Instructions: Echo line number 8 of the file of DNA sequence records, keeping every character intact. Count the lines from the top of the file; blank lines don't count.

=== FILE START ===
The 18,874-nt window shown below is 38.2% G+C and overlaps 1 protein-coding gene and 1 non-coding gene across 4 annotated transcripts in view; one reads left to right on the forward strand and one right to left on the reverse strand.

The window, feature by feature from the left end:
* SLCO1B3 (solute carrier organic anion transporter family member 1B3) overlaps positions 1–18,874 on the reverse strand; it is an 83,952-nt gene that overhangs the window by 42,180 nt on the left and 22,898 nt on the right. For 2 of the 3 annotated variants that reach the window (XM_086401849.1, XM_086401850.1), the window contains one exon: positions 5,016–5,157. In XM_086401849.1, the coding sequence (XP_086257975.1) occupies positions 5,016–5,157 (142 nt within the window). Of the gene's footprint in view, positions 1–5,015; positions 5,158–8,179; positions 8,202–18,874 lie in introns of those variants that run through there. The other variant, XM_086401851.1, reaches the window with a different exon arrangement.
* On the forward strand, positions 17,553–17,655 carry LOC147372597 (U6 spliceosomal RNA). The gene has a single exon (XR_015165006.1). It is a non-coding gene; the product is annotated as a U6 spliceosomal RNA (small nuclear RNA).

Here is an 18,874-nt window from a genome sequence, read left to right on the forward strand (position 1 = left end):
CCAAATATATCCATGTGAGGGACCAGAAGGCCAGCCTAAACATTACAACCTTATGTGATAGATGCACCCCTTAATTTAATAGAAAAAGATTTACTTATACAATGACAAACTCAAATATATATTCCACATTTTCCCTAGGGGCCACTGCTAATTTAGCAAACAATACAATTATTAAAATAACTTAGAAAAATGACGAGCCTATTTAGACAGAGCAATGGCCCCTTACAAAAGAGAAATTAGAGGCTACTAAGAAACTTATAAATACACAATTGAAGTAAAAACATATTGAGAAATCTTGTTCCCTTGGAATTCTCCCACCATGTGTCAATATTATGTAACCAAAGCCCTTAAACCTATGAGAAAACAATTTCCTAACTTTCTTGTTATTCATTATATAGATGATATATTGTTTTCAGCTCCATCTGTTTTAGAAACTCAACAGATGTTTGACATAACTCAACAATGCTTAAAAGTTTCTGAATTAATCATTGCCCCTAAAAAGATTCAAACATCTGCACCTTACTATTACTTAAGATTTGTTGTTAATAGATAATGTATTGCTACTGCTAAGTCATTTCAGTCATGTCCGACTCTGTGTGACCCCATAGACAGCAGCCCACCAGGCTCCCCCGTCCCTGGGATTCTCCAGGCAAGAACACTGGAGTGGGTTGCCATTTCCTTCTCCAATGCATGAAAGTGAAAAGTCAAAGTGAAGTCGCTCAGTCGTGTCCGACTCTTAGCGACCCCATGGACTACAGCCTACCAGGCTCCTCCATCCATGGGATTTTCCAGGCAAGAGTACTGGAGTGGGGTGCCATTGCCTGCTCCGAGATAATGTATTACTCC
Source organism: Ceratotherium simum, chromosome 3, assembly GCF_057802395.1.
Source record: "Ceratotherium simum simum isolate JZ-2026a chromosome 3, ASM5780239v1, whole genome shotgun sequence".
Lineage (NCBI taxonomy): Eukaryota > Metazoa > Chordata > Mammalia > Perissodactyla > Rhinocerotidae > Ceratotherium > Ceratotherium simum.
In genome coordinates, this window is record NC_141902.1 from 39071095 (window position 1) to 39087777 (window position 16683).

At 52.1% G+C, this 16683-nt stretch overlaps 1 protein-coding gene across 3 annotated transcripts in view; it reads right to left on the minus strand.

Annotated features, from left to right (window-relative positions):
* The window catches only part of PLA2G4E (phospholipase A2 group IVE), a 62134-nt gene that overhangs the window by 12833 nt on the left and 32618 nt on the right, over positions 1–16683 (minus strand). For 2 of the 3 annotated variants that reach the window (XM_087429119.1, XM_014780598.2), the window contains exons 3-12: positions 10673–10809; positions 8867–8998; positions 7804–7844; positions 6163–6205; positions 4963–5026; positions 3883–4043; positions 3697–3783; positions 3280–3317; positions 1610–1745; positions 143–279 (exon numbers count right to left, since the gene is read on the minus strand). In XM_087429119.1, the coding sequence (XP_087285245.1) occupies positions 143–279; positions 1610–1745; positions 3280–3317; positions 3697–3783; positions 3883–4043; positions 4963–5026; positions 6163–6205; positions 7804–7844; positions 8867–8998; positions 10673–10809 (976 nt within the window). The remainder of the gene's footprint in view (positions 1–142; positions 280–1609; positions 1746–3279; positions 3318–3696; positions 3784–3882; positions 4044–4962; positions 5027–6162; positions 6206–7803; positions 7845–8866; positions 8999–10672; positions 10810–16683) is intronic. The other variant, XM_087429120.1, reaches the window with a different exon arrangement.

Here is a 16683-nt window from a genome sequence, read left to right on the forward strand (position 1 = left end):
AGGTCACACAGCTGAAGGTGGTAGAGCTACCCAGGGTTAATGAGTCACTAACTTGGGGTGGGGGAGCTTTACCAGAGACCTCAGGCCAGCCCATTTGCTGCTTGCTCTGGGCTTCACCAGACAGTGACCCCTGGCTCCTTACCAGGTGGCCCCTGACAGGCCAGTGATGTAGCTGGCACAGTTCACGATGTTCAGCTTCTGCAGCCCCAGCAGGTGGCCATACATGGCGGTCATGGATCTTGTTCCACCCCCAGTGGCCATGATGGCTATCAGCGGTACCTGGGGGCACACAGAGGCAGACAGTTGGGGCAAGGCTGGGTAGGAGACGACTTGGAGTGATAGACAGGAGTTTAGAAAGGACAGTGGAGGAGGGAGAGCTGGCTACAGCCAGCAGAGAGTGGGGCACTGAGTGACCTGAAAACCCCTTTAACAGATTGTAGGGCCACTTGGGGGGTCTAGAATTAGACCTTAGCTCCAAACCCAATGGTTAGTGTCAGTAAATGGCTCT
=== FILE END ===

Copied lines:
Source record: "Ceratotherium simum simum isolate JZ-2026a chromosome 3, ASM5780239v1, whole genome shotgun sequence".